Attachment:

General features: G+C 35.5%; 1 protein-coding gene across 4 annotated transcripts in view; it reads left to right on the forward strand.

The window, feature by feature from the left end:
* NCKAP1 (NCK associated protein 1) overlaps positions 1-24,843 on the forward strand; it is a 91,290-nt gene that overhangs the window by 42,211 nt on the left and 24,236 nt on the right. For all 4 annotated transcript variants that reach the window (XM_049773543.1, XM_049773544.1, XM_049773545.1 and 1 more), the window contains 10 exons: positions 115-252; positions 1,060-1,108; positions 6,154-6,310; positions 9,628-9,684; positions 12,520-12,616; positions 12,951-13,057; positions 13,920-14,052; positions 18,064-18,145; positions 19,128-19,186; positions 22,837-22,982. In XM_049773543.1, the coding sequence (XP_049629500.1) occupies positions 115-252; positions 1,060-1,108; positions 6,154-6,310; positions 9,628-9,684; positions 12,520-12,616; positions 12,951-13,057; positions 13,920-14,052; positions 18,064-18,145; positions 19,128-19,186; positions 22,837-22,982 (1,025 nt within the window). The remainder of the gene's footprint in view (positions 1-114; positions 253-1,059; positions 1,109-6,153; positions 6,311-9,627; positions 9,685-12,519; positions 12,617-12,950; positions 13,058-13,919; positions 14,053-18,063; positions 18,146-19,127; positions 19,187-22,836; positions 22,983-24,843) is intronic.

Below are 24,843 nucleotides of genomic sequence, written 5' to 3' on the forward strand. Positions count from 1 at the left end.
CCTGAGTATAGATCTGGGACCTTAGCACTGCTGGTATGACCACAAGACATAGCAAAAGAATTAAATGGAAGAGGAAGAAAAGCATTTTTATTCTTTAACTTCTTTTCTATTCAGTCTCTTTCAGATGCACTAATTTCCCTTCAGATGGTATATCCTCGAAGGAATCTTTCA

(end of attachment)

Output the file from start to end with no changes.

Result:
General features: G+C 35.5%; 1 protein-coding gene across 4 annotated transcripts in view; it reads left to right on the forward strand.

The window, feature by feature from the left end:
* NCKAP1 (NCK associated protein 1) overlaps positions 1-24,843 on the forward strand; it is a 91,290-nt gene that overhangs the window by 42,211 nt on the left and 24,236 nt on the right. For all 4 annotated transcript variants that reach the window (XM_049773543.1, XM_049773544.1, XM_049773545.1 and 1 more), the window contains 10 exons: positions 115-252; positions 1,060-1,108; positions 6,154-6,310; positions 9,628-9,684; positions 12,520-12,616; positions 12,951-13,057; positions 13,920-14,052; positions 18,064-18,145; positions 19,128-19,186; positions 22,837-22,982. In XM_049773543.1, the coding sequence (XP_049629500.1) occupies positions 115-252; positions 1,060-1,108; positions 6,154-6,310; positions 9,628-9,684; positions 12,520-12,616; positions 12,951-13,057; positions 13,920-14,052; positions 18,064-18,145; positions 19,128-19,186; positions 22,837-22,982 (1,025 nt within the window). The remainder of the gene's footprint in view (positions 1-114; positions 253-1,059; positions 1,109-6,153; positions 6,311-9,627; positions 9,685-12,519; positions 12,617-12,950; positions 13,058-13,919; positions 14,053-18,063; positions 18,146-19,127; positions 19,187-22,836; positions 22,983-24,843) is intronic.

Below are 24,843 nucleotides of genomic sequence, written 5' to 3' on the forward strand. Positions count from 1 at the left end.
CCTGAGTATAGATCTGGGACCTTAGCACTGCTGGTATGACCACAAGACATAGCAAAAGAATTAAATGGAAGAGGAAGAAAAGCATTTTTATTCTTTAACTTCTTTTCTATTCAGTCTCTTTCAGATGCACTAATTTCCCTTCAGATGGTATATCCTCGAAGGAATCTTTCA